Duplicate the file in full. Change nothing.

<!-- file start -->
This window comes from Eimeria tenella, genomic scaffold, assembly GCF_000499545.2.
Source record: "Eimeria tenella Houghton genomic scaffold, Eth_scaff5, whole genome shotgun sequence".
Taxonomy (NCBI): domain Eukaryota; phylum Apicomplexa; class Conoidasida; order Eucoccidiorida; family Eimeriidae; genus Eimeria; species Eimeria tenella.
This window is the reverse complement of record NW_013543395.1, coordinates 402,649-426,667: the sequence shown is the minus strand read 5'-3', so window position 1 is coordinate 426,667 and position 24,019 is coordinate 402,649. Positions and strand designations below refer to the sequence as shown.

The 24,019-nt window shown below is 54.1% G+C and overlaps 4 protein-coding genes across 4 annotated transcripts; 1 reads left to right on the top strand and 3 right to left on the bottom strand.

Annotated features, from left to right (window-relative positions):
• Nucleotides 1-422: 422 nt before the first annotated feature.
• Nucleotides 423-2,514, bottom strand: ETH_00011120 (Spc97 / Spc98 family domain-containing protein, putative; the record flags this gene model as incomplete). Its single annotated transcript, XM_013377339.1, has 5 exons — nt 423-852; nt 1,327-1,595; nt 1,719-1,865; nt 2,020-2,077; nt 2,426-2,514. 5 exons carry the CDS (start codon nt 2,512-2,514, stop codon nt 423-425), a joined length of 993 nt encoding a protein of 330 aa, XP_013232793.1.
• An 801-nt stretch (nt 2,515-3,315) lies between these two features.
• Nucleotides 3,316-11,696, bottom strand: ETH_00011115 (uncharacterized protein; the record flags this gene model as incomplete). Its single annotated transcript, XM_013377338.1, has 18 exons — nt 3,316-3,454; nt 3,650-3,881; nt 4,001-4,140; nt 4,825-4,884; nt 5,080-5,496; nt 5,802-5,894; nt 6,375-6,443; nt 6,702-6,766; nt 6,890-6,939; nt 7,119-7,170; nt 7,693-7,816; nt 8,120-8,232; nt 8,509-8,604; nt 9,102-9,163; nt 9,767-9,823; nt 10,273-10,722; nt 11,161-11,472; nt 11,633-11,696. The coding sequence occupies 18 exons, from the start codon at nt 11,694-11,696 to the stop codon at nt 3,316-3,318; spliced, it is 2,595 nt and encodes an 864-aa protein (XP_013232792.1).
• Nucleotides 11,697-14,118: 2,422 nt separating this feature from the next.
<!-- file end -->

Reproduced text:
This window comes from Eimeria tenella, genomic scaffold, assembly GCF_000499545.2.
Source record: "Eimeria tenella Houghton genomic scaffold, Eth_scaff5, whole genome shotgun sequence".
Taxonomy (NCBI): domain Eukaryota; phylum Apicomplexa; class Conoidasida; order Eucoccidiorida; family Eimeriidae; genus Eimeria; species Eimeria tenella.
This window is the reverse complement of record NW_013543395.1, coordinates 402,649-426,667: the sequence shown is the minus strand read 5'-3', so window position 1 is coordinate 426,667 and position 24,019 is coordinate 402,649. Positions and strand designations below refer to the sequence as shown.

The 24,019-nt window shown below is 54.1% G+C and overlaps 4 protein-coding genes across 4 annotated transcripts; 1 reads left to right on the top strand and 3 right to left on the bottom strand.

Annotated features, from left to right (window-relative positions):
• Nucleotides 1-422: 422 nt before the first annotated feature.
• Nucleotides 423-2,514, bottom strand: ETH_00011120 (Spc97 / Spc98 family domain-containing protein, putative; the record flags this gene model as incomplete). Its single annotated transcript, XM_013377339.1, has 5 exons — nt 423-852; nt 1,327-1,595; nt 1,719-1,865; nt 2,020-2,077; nt 2,426-2,514. 5 exons carry the CDS (start codon nt 2,512-2,514, stop codon nt 423-425), a joined length of 993 nt encoding a protein of 330 aa, XP_013232793.1.
• An 801-nt stretch (nt 2,515-3,315) lies between these two features.
• Nucleotides 3,316-11,696, bottom strand: ETH_00011115 (uncharacterized protein; the record flags this gene model as incomplete). Its single annotated transcript, XM_013377338.1, has 18 exons — nt 3,316-3,454; nt 3,650-3,881; nt 4,001-4,140; nt 4,825-4,884; nt 5,080-5,496; nt 5,802-5,894; nt 6,375-6,443; nt 6,702-6,766; nt 6,890-6,939; nt 7,119-7,170; nt 7,693-7,816; nt 8,120-8,232; nt 8,509-8,604; nt 9,102-9,163; nt 9,767-9,823; nt 10,273-10,722; nt 11,161-11,472; nt 11,633-11,696. The coding sequence occupies 18 exons, from the start codon at nt 11,694-11,696 to the stop codon at nt 3,316-3,318; spliced, it is 2,595 nt and encodes an 864-aa protein (XP_013232792.1).
• Nucleotides 11,697-14,118: 2,422 nt separating this feature from the next.